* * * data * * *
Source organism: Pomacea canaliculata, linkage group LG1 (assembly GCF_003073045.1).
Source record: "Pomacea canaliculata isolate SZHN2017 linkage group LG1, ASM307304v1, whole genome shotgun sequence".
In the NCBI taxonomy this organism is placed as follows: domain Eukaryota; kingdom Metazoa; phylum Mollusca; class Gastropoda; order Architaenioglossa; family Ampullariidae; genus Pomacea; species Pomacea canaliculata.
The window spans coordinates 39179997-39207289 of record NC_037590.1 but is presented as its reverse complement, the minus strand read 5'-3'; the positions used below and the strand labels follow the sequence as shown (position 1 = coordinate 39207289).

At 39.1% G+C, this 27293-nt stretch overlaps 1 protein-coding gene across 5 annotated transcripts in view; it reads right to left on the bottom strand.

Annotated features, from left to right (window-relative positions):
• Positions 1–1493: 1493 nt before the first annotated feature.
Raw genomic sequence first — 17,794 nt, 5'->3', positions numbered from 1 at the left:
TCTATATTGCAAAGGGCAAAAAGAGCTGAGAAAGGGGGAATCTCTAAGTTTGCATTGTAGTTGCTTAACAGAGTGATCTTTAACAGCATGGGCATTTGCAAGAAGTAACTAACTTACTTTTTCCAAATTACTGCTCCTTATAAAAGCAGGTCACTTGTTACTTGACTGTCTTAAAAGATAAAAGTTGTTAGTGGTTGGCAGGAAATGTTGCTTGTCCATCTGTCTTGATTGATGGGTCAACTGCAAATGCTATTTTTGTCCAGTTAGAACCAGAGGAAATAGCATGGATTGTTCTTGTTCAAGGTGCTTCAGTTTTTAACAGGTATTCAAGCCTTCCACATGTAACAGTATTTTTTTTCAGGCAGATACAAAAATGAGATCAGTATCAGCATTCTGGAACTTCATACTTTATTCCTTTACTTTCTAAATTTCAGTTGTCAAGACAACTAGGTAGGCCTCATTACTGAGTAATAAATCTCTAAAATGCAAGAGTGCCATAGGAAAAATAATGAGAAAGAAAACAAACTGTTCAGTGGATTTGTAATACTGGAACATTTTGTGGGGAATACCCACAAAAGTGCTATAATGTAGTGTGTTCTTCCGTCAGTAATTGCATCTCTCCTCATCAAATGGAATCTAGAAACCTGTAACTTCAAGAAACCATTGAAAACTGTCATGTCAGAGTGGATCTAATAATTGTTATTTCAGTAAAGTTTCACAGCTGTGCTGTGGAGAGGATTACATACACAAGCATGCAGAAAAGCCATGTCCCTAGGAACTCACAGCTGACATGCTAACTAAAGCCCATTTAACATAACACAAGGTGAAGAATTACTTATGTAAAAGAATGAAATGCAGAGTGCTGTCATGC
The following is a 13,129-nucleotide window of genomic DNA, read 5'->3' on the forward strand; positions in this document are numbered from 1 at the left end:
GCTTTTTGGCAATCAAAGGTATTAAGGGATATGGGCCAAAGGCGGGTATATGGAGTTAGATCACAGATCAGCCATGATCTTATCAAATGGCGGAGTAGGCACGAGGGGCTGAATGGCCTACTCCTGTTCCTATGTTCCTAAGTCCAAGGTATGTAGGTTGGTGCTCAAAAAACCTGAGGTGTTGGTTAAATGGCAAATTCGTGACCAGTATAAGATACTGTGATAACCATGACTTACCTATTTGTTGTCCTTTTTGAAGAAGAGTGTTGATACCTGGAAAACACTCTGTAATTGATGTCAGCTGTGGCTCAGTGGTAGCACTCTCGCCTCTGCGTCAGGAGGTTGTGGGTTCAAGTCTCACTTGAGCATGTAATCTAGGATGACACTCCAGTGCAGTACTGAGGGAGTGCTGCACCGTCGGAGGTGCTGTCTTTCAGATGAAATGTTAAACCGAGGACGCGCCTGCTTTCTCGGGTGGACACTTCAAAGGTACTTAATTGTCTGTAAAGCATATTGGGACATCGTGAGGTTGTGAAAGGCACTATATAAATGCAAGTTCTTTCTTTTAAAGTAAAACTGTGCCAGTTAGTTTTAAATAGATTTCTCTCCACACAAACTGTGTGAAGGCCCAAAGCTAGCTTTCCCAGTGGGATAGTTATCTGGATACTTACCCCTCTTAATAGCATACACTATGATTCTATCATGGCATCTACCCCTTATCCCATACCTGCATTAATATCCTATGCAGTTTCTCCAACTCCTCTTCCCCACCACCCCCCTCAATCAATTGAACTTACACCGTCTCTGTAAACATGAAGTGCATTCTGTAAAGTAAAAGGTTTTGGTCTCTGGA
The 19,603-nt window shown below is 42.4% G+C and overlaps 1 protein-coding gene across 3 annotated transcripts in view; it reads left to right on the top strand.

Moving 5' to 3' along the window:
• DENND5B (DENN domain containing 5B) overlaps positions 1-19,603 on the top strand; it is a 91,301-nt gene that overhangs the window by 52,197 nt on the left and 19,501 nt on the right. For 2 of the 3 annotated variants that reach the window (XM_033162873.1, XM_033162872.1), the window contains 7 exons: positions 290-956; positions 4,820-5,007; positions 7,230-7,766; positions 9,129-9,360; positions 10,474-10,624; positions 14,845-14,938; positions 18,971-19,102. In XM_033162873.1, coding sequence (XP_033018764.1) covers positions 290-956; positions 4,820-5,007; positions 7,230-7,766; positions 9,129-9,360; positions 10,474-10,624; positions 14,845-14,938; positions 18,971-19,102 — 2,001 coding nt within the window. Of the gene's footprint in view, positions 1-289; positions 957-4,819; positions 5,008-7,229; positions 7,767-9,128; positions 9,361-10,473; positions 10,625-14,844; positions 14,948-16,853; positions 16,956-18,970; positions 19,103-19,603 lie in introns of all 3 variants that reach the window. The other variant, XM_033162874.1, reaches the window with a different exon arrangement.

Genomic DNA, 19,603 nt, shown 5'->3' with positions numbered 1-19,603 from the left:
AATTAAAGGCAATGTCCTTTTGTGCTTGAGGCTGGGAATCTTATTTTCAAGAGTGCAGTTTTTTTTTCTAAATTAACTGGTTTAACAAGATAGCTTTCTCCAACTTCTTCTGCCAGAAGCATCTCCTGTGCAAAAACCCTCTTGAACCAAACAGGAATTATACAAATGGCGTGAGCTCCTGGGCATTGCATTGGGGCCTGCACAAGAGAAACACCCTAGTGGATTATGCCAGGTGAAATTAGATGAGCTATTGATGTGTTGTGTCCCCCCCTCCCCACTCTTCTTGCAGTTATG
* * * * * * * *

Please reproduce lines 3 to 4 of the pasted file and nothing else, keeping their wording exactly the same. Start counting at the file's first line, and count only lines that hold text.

In the NCBI taxonomy this organism is placed as follows: domain Eukaryota; kingdom Metazoa; phylum Mollusca; class Gastropoda; order Architaenioglossa; family Ampullariidae; genus Pomacea; species Pomacea canaliculata.
The window spans coordinates 39179997-39207289 of record NC_037590.1 but is presented as its reverse complement, the minus strand read 5'-3'; the positions used below and the strand labels follow the sequence as shown (position 1 = coordinate 39207289).